BIM and FM: removing barriers to uptake

BIM has the potential to deliver significant benefits to facilities management and reduce operational costs over the life cycle of a building – but clients and asset managers are slow to embrace it. BIM+ gathered experts from across the built environment sector to discuss how barriers to uptake among FM professionals might be overcome. Denise Chevin chaired the discussion.

Denise Chevin: How much take-up are you seeing with FM clients wanting digital assets as part of the procurement process?

Deborah Rowland: We are still a long way from moving BIM away from construction – it started there and the industry really ran with it and FM was left behind. We have tried to bring FM into it but we haven’t moved forward. It’s been pitched totally at construction, not pitching the benefits to the life cycle to the FM community or to the client.

The majority of FM is outsourced and if the client doesn’t drive it, it won’t happen. If the client is equally as uneducated as the FM about what BIM can bring, then BIM will still sit in construction.

David Throssell: I see infrastructure clients more interested and knowledgeable and demanding about asset management and recognising the value – but the building sector less so.

DC: What are the barriers to greater take-up?

Amir Nabil: It is a cashflow issue. A lot of our clients simply can’t afford to do BIM retrospectively. You’re trunking your electricity round the building and you already have issues, but even in new buildings you have multiple stakeholders financing the project – they will finance the project until the end of construction but have little incentive to take it further. They don’t have that long-term goal.

DR: Most FMs are running an existing estate, so to put BIM in it’s got to be a good business case. You are never going to decide to BIM the whole estate, it only really happens in a new-build scenario. It can be done – there are some great case studies – but you have to ask the client why they want it.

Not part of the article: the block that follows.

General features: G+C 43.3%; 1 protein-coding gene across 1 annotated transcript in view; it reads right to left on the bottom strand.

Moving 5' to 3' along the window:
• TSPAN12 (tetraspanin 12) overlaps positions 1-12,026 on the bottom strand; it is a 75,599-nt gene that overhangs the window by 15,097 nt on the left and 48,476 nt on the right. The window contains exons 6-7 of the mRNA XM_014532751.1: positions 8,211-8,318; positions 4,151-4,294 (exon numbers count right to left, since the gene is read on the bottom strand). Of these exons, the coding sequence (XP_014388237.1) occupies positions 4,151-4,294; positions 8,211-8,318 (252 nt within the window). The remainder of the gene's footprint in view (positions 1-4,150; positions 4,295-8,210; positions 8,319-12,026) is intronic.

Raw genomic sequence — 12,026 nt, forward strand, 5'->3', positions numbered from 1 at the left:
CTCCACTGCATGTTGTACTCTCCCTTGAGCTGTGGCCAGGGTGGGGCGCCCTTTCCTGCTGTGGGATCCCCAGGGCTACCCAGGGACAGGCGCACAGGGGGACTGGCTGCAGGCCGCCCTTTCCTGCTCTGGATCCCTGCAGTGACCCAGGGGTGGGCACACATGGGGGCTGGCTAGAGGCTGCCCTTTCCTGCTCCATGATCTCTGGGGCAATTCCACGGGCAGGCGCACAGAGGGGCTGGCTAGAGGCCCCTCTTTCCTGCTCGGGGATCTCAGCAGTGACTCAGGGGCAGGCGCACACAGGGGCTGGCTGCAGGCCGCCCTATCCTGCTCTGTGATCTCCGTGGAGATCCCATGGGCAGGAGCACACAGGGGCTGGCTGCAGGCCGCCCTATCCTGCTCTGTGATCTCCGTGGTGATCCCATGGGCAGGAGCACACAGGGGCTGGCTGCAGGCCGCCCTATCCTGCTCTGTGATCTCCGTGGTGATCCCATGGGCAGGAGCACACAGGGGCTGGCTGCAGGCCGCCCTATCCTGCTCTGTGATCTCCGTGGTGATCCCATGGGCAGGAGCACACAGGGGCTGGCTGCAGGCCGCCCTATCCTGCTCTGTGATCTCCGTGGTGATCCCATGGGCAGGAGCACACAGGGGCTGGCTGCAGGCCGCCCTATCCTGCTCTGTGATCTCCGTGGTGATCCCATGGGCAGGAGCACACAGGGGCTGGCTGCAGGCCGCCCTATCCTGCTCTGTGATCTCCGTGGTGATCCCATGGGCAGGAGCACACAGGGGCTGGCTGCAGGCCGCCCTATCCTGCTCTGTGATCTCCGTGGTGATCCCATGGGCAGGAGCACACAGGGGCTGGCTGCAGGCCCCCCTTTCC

DT: There are tools available now to do image capture, and mobile tools etc are available. You can make a 3D model of the whole building, but what client is going to want it?

Paul Cook: BIM has grown in its own silo yet it’s a process that’s meant to get people to work collaboratively but it doesn’t get taken up like that. We are not involving the client and FM.

The round table panel

(Standing l-r): David Throssell, BIM and digital engineering operations manager, Skanska; Melanie Dawson, head of BIM, Graham Construction; Andrew Gamblen Digital manager, Willmott Dixon; Deborah Rowland, director public sector affairs, Sodexo (ex Cabinet Office); Paul Cook, head of technology, ISG

(seated l-r) Gary Pattison, certification technical expert – BIM and digital construction, BSI; Amir Nabil, associate consultant, Aecom

At ISG we have tried to change that approach. If BIM is made part of the design process right from beginning that valuable database of information you have at the end becomes part of the operation of building. CAFM [computer-aided facilities management] software is written bespoke and BIM sits inside it. It’s not about how to make BIM better it’s about how we consume it.

DC: And where is uptake and buy-in for BIM strongest?

Melanie Dawson: We were the first contractor in the UK and Ireland to achieve the BSI Kitemark for both BIM Design and Construction and Asset Management, and we are getting more contracts with clients asking for it. We do a lot of work on frameworks – the longer contracts of five or six years – and those lend themselves best to the BIM end-to-end life cycle.

We are more likely to get the whole team at the table at the same time. The frustration is getting the FM to that table, but the increase in number of frameworks should be a catalyst for change.

PC: I was at a frameworks conference and I hear again and again that operators aren’t involved at design phases so what I try to change in clients’ minds is “how can we design something that you have no idea what it’s going to be in the end?”

DR: FMs need to be there at phase zero, challenging architects and designers. We need to get them to a place where they are comfortable saying “if you design it that way, our cost of maintenance goes up here”.

DC: And what about consideration of life-cycle costs?

Andrew Gamblen: There is a disconnect between capex [capital costs] and opex [operational costs] and no-one is talking about totex [total costs]. Digital Built Britain is looking at it for the next level of BIM but it’s something that needs to be addressed now.

Melanie Dawson: We avoid technical terminology